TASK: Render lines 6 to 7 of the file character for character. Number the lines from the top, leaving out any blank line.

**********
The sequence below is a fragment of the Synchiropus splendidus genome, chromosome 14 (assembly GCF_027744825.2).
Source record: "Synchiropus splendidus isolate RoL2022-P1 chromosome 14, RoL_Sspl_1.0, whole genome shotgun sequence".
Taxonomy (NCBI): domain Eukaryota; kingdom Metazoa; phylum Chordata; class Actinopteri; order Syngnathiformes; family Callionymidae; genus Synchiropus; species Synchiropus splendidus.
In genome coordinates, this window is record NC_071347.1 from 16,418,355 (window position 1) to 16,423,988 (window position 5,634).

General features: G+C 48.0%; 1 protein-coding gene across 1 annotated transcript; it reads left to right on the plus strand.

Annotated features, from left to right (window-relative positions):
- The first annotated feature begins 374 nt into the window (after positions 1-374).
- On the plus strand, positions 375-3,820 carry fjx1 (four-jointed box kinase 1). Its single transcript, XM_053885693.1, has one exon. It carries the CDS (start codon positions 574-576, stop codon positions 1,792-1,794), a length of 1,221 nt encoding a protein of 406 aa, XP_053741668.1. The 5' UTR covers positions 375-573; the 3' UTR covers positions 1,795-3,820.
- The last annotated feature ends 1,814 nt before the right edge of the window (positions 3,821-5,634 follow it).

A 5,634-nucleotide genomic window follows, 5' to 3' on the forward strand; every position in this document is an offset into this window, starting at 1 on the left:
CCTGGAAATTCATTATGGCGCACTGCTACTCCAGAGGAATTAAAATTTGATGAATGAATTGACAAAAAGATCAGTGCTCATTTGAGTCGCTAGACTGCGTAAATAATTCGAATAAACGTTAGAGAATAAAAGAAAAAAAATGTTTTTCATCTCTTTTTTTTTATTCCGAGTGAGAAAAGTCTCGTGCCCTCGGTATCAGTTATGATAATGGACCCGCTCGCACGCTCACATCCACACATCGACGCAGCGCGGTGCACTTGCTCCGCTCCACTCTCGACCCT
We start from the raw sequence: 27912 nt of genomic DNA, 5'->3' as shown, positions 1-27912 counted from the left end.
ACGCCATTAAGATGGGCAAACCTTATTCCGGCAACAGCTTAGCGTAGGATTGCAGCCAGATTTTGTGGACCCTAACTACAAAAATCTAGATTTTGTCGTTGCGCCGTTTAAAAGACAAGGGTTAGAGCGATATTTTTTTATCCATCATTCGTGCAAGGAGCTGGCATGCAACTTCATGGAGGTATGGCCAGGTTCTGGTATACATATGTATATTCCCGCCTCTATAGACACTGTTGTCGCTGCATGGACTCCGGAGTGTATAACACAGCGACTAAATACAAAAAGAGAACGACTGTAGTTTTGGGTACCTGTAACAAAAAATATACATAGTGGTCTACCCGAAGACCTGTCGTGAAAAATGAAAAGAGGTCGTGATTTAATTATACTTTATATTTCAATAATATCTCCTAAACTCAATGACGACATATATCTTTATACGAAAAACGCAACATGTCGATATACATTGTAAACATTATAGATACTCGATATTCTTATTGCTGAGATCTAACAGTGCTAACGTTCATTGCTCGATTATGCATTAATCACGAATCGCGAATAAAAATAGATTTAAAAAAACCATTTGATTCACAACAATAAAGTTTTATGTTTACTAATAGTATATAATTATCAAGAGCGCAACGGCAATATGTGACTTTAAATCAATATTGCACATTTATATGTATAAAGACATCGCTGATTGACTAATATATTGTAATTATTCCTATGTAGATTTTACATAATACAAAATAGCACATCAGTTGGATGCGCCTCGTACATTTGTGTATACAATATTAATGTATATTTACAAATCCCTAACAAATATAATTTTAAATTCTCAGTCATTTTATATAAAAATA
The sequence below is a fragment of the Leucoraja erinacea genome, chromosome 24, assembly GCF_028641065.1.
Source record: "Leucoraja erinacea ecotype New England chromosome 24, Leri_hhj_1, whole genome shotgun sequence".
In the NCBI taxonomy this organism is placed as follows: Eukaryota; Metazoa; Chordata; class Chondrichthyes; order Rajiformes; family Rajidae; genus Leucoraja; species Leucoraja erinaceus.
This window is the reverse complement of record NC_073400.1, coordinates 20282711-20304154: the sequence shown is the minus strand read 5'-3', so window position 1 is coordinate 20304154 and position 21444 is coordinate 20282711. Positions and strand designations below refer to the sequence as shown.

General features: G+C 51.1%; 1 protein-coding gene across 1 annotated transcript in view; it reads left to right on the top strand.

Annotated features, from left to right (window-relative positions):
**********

Annotated features, from left to right (window-relative positions):
- The first annotated feature begins 374 nt into the window (after positions 1-374).